From Italy, Mexico, the U.S.A., a New Array of Clay Pots

Sunset, July 1986 | Go to article overview

From Italy, Mexico, the U.S.A., a New Array of Clay Pots


From Italy, Mexico, the U.S.A., a new array of clay pots

There's a whole new look to clay pots. One shopping trip to a well-stocked nursery or a glance at the big photograph will show you how many new shapes and sizes of high-quality, high-fire clay pots-- many imported--are now sold in the West. You can buy them as gifts for others or to spruce up your own patio, deck, or indoor spaces.

One reason for the increased selection: the arrival in large quantity of Italian-made pots, until recently available only at very high prices through decorators. Today these handsome pots are made and shipped for less than it costs to make a pot in the U.S., dealers say, because of Italian government subsidies, modern manufacturing equipment, and cheaper labor, plus the strength of the U.S. dollar abroad. Even in American- and Mexican-made pots, there's more variety. Dealers report increased interest in large containers for trees and shrubs and low, bowl-shaped ones for displays of flowering annuals.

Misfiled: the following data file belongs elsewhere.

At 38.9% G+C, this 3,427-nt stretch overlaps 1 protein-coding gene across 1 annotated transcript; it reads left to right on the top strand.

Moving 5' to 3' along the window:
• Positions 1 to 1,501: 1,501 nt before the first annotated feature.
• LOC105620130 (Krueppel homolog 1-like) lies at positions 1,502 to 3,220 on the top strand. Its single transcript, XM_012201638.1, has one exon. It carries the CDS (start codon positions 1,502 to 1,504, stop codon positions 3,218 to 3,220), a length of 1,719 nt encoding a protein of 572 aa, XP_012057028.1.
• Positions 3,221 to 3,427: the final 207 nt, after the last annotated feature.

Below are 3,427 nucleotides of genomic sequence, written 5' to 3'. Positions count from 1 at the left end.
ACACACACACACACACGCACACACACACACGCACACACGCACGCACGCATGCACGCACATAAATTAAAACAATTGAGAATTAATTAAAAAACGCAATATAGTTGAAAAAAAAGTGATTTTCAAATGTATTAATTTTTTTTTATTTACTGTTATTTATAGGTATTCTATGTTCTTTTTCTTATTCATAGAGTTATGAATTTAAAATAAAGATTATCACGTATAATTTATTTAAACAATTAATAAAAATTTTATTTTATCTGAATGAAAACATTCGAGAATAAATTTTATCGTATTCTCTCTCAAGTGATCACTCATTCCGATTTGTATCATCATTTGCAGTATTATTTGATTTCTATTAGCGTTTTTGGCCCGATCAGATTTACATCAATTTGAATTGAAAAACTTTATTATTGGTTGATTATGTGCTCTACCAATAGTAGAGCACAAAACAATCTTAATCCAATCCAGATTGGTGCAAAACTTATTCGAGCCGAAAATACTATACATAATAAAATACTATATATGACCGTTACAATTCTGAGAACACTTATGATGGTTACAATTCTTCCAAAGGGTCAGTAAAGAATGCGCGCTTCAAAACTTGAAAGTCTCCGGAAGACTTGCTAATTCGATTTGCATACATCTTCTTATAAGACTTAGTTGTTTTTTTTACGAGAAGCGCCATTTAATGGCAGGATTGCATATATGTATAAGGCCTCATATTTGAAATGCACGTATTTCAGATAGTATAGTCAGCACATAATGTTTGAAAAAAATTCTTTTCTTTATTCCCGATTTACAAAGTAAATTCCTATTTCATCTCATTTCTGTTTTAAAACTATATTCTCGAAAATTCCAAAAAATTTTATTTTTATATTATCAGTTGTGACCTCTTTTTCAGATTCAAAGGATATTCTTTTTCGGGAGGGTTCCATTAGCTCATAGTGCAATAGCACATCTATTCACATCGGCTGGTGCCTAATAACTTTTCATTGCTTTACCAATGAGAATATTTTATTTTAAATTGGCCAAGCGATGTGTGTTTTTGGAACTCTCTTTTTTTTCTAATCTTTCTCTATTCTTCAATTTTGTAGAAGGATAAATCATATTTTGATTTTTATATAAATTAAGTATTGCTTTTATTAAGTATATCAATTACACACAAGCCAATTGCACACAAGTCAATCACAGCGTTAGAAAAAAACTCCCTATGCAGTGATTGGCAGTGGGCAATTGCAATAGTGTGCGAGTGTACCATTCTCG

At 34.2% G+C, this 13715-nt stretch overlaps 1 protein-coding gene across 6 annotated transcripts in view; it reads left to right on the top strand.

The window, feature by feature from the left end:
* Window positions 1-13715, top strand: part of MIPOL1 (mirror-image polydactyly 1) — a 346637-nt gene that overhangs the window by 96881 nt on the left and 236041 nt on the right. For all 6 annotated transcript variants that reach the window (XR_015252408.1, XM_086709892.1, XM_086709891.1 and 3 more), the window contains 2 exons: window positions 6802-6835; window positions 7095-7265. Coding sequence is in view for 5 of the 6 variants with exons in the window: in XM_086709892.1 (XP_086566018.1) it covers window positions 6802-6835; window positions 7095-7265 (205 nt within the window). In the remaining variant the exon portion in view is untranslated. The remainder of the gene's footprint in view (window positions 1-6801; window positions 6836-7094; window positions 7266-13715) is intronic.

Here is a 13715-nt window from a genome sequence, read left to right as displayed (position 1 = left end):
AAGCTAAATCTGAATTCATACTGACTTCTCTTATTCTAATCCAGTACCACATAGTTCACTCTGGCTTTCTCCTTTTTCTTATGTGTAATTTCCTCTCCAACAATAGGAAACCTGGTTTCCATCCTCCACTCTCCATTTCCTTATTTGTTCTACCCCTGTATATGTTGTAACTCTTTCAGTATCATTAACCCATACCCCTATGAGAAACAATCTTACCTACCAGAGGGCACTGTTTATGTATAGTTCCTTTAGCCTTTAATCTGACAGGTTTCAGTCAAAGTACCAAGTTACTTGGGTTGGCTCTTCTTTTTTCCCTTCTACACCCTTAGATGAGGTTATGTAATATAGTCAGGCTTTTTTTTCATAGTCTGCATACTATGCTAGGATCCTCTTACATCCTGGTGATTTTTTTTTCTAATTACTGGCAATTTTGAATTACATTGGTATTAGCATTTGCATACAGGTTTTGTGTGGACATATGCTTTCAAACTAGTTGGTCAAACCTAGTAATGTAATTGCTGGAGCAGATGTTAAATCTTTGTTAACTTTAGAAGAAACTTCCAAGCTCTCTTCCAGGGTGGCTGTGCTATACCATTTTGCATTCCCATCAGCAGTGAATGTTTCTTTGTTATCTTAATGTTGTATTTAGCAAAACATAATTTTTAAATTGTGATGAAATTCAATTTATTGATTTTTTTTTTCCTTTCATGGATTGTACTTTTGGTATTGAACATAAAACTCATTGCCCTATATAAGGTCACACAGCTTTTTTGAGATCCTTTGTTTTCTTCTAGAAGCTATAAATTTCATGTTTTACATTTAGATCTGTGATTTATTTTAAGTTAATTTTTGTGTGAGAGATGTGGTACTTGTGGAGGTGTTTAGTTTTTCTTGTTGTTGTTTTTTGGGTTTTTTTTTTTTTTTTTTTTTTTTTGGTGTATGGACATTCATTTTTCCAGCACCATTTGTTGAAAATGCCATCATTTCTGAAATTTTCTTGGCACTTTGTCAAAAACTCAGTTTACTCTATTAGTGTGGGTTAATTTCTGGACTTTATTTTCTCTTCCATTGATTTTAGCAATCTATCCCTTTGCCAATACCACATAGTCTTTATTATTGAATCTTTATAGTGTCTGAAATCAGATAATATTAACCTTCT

Why clay? Gardeners like its earthy, natural look. Since clay is porous, it breathes, helping soil aeration and keeping soil temperatures down through evaporation. It also "wicks' dissolved minerals and salts from the potting mix. (Any white deposits should be scrubbed off periodically.)

Many say plants in clay pots grow better than ones in impervious containers. This was borne out in trials at a large wholesale nursery in Southern California, where test palms in clay grew considerably faster than ones in plastic pots.

Think first of the plant. You'll want to pick a container that shows the plant off, not one that competes for attention. Choose low, horizontal pots for low growers, taller ones for tall plants.

Unless you are experienced at matching pots and plants, avoid extremely ornate post and ones glazed with bright designs. …

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